The move toward criminal justice reform in recent years has shed light on the darkest corners of our jails and prisons, such as solitary confinement and cash bail. But there are still many areas that still need light — and enlightenment. The latest example is the discovery that most people are being released from Philadelphia’s jails without identification, cash, or other belongings.

According to an Inquirer report by Pranshu Verma, between April 2017 and April 2018, more than 16,000 people were released from Philadelphia’s jails without their personal possessions because the jail’s cashier’s office was closed. That’s 73 percent of all people released who are expected to start their life post-incarceration with no ID, cash or cards, phone, house keys, or any other possession that they might have had on them when they were arrested. They can get two SEPTA tokens and wait for a bus on State Road. The lucky ones are released before 1 a.m. when buses are still operating. Those less fortunate, 1,100 people during that year, are released onto the street even if it’s hours before the buses start operating in the morning.

The guiding principle of releasing people from jail is that no person should be incarcerated for a minute longer than necessary. That means that releases happen around the clock, even though the cashier’s officers have limited hours.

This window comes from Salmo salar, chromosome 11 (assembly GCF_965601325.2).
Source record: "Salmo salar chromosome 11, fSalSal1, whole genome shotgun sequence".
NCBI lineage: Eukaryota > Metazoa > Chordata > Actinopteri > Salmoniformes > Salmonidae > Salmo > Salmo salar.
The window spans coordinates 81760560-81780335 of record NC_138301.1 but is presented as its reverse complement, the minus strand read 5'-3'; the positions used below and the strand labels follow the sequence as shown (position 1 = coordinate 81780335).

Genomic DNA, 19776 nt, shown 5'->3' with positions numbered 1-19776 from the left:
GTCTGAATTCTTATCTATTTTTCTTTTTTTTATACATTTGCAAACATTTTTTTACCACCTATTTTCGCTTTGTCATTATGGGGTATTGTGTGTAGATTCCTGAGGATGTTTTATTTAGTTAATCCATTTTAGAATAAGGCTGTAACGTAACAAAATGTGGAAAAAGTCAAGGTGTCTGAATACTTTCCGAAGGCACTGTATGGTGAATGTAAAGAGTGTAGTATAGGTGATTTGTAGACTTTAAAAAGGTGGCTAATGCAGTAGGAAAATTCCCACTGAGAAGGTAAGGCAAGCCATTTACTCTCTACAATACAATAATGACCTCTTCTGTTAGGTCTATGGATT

The obvious and simplest answer is to get 24/7 cashier coverage. But the Department of Prisons doesn’t intend to do that; instead, it’s working with the courts on getting signed release orders in real time so that the jail could start processing them earlier and releases won’t be carried into the night. They say they have met some technical difficulties but hope to have a system in place by September.

The department also says it is working with a vendor to install kiosks that can dispense people back their funds. They hope to have the kiosks up and running in the next few months, though they don’t say how much they will cost. Starting this week, the Department of Prisons will have a staffer to help coordinate retrieval at night of noncash possessions.

Considering that it has taken more than a year to figure out how to fax a court order in real time, we can’t help being skeptical that the transition to the new kiosks will be seamless.

The fact that so many people are released without their possessions, and during the hours when public transportation is unavailable, is a testament to an inability to coordinate services. When the criminal justice system and other services operate as parallel and uncoordinated systems, the people who are incarcerated pay the price.

The hours after release from jail are critical, and can be extremely dangerous. For example, people in addiction who are released from incarceration are 130 times more likely to die of an overdose in the days following their release. Philadelphia should be using the moment of release from jail as a point of contact to connect people to services and help with the first steps into reentry — not make those steps as hard as possible.